Sunday, February 28, 2016

zryala vuzrast

French lemon meringue tart is prettier than lemon meringue pie, but eggier and less delicious.
Sorry for my absence. I was busy turning fifty.

Mark took Owen and me to Paris for a few days to celebrate this milestone. It was cold and gray and expensive and beautiful. There were police and soldiers everywhere. We saw the actor who plays Carl on the Walking Dead in the Mona Lisa room at the Louvre. We saw Mrs. Roman Polanski outside Cafe Flore. From the cheapest seats in the house, we saw a ballet choreographed by Mr. Natalie Portman. What else? French women do get fat. So do French men, even though a lot of them smoke. Everyone was wearing coats, but the fashions were still fun to study. Ladies, if you want to look Parisian, quit combing your hair so much and never set foot in Lulu Lemon again. Just do the messiest ponytail you can manage and buy lots of scarves, black tights, and boots. But above all, no yoga pants in public, ever.

I like this artful little video of Owen and me on the Metro:

It captures one dynamic of the trip in 7 seconds.

So much as been written about French cooking it's hard to have an original thought. This may not be an original thought, but I fell in love with the simplicity and deliciousness of French salads. The three or four salads I ate there involved big leaves of lettuce of a single variety, not those scrappy mixed greens we favor here. I can’t remember the last time I ate an American salad that didn’t consist of wisps of baby arugula, baby spinach, baby mizuna, baby oak leaf, etc. Fully-developed leaves from an adult head. That’s the salad I want at fifty.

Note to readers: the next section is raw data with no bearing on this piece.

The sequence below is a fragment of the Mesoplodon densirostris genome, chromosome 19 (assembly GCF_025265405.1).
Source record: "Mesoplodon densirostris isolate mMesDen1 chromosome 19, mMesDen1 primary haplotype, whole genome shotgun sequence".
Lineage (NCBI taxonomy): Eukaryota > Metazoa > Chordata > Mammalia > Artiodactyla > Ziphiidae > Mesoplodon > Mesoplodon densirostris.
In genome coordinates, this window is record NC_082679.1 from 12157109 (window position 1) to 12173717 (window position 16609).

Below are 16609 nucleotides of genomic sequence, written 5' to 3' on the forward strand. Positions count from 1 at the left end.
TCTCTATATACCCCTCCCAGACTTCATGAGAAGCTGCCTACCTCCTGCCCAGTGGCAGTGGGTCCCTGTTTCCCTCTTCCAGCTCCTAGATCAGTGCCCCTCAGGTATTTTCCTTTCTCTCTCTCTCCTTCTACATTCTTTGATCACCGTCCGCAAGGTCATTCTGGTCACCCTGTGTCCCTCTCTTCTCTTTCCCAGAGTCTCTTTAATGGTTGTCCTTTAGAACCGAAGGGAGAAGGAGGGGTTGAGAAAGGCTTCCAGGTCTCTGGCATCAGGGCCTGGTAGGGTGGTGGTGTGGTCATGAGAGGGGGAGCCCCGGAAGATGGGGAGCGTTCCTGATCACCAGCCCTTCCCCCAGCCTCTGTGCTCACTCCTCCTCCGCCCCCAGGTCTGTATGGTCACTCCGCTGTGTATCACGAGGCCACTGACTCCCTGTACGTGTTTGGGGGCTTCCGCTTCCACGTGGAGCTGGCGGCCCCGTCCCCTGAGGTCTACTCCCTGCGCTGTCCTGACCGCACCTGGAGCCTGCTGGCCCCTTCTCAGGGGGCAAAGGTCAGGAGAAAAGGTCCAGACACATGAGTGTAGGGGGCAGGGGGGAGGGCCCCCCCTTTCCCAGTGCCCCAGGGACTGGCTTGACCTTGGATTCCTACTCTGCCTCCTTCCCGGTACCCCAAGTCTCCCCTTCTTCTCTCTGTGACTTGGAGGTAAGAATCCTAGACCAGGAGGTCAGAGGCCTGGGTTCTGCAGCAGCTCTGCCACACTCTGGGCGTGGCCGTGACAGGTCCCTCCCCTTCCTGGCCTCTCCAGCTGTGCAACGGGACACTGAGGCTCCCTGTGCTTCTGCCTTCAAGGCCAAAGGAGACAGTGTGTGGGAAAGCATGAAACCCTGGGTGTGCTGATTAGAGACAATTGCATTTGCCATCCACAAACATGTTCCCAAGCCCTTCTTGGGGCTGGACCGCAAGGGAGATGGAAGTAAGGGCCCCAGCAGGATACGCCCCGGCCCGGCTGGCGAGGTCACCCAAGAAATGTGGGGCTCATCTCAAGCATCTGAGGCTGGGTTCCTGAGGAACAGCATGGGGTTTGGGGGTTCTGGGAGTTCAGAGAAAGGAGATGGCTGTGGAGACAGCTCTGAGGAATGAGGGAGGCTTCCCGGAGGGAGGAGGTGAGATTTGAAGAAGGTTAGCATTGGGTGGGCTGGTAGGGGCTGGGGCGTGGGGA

I'm happy to be fifty, by the way. You have to understand, I’ve been bracing for fifty for the last three years and now I can stop. Now I can relax and settle in. The late forties are so ambiguous. Fifty isn't. 

Recently, this acclaimed novel came in for me at the library and I took a short break from War and Peace to tear through it:

It's about an English teacher in Bulgaria and his unrequited love for the male hustler he meets in a public men's room who gives him syphilis. 

Yes, I just made that sounds as unappealing as I possibly could, but think of it this way: A book has to be really, really good to overcome subject matter like that and What Belongs To You absolutely does. If you don’t believe me, believe Dwight Garner ("incandescent") and James Wood ("brilliantly self aware.") 

I mention this book because at one point, the narrator meets a woman whom he describes like this: "She wasn't a young woman, but there was a sense of vitality about her that made me think of the Bulgarian phrase zryala vuzrast, ripe age, which they use for the period of time before one is truly old. She was large, but she carried her weight like a sign of health, her frame softened by well-being."